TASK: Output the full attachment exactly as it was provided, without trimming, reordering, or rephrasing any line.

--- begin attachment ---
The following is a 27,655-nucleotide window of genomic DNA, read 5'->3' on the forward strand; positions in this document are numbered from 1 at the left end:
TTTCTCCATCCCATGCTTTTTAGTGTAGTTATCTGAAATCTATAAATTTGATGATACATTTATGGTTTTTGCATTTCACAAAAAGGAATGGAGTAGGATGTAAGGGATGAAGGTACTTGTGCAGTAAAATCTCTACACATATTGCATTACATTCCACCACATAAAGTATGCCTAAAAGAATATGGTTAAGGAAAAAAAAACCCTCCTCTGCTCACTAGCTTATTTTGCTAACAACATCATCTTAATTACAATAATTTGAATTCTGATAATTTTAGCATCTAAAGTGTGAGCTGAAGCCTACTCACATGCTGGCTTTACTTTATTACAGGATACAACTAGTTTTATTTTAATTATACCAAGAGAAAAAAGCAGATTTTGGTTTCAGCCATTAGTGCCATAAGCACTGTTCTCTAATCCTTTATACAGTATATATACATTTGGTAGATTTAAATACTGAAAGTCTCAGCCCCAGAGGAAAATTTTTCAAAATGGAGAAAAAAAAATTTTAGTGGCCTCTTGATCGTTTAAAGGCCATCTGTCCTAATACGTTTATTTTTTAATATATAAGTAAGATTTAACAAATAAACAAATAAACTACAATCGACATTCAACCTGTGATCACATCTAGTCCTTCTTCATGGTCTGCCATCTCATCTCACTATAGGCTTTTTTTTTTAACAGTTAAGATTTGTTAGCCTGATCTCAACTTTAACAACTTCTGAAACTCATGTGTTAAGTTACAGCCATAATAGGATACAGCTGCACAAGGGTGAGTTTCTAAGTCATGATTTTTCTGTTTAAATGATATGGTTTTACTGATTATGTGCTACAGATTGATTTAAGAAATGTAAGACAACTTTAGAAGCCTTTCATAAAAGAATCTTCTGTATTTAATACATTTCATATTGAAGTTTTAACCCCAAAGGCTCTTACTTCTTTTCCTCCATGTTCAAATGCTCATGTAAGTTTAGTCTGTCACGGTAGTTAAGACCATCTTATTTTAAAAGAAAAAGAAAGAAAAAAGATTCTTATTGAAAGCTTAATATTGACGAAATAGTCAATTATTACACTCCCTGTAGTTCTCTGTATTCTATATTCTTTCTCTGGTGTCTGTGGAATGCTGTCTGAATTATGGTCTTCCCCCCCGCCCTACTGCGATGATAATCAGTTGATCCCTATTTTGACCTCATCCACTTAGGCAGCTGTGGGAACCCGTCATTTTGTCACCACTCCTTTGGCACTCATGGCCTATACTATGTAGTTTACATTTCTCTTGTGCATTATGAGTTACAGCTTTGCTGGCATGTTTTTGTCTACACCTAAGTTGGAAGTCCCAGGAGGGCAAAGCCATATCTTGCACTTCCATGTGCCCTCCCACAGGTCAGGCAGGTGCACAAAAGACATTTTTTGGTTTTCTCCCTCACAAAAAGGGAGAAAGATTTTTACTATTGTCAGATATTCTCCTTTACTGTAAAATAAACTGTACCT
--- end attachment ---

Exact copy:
The following is a 27,655-nucleotide window of genomic DNA, read 5'->3' on the forward strand; positions in this document are numbered from 1 at the left end:
TTTCTCCATCCCATGCTTTTTAGTGTAGTTATCTGAAATCTATAAATTTGATGATACATTTATGGTTTTTGCATTTCACAAAAAGGAATGGAGTAGGATGTAAGGGATGAAGGTACTTGTGCAGTAAAATCTCTACACATATTGCATTACATTCCACCACATAAAGTATGCCTAAAAGAATATGGTTAAGGAAAAAAAAACCCTCCTCTGCTCACTAGCTTATTTTGCTAACAACATCATCTTAATTACAATAATTTGAATTCTGATAATTTTAGCATCTAAAGTGTGAGCTGAAGCCTACTCACATGCTGGCTTTACTTTATTACAGGATACAACTAGTTTTATTTTAATTATACCAAGAGAAAAAAGCAGATTTTGGTTTCAGCCATTAGTGCCATAAGCACTGTTCTCTAATCCTTTATACAGTATATATACATTTGGTAGATTTAAATACTGAAAGTCTCAGCCCCAGAGGAAAATTTTTCAAAATGGAGAAAAAAAAATTTTAGTGGCCTCTTGATCGTTTAAAGGCCATCTGTCCTAATACGTTTATTTTTTAATATATAAGTAAGATTTAACAAATAAACAAATAAACTACAATCGACATTCAACCTGTGATCACATCTAGTCCTTCTTCATGGTCTGCCATCTCATCTCACTATAGGCTTTTTTTTTTAACAGTTAAGATTTGTTAGCCTGATCTCAACTTTAACAACTTCTGAAACTCATGTGTTAAGTTACAGCCATAATAGGATACAGCTGCACAAGGGTGAGTTTCTAAGTCATGATTTTTCTGTTTAAATGATATGGTTTTACTGATTATGTGCTACAGATTGATTTAAGAAATGTAAGACAACTTTAGAAGCCTTTCATAAAAGAATCTTCTGTATTTAATACATTTCATATTGAAGTTTTAACCCCAAAGGCTCTTACTTCTTTTCCTCCATGTTCAAATGCTCATGTAAGTTTAGTCTGTCACGGTAGTTAAGACCATCTTATTTTAAAAGAAAAAGAAAGAAAAAAGATTCTTATTGAAAGCTTAATATTGACGAAATAGTCAATTATTACACTCCCTGTAGTTCTCTGTATTCTATATTCTTTCTCTGGTGTCTGTGGAATGCTGTCTGAATTATGGTCTTCCCCCCCGCCCTACTGCGATGATAATCAGTTGATCCCTATTTTGACCTCATCCACTTAGGCAGCTGTGGGAACCCGTCATTTTGTCACCACTCCTTTGGCACTCATGGCCTATACTATGTAGTTTACATTTCTCTTGTGCATTATGAGTTACAGCTTTGCTGGCATGTTTTTGTCTACACCTAAGTTGGAAGTCCCAGGAGGGCAAAGCCATATCTTGCACTTCCATGTGCCCTCCCACAGGTCAGGCAGGTGCACAAAAGACATTTTTTGGTTTTCTCCCTCACAAAAAGGGAGAAAGATTTTTACTATTGTCAGATATTCTCCTTTACTGTAAAATAAACTGTACCT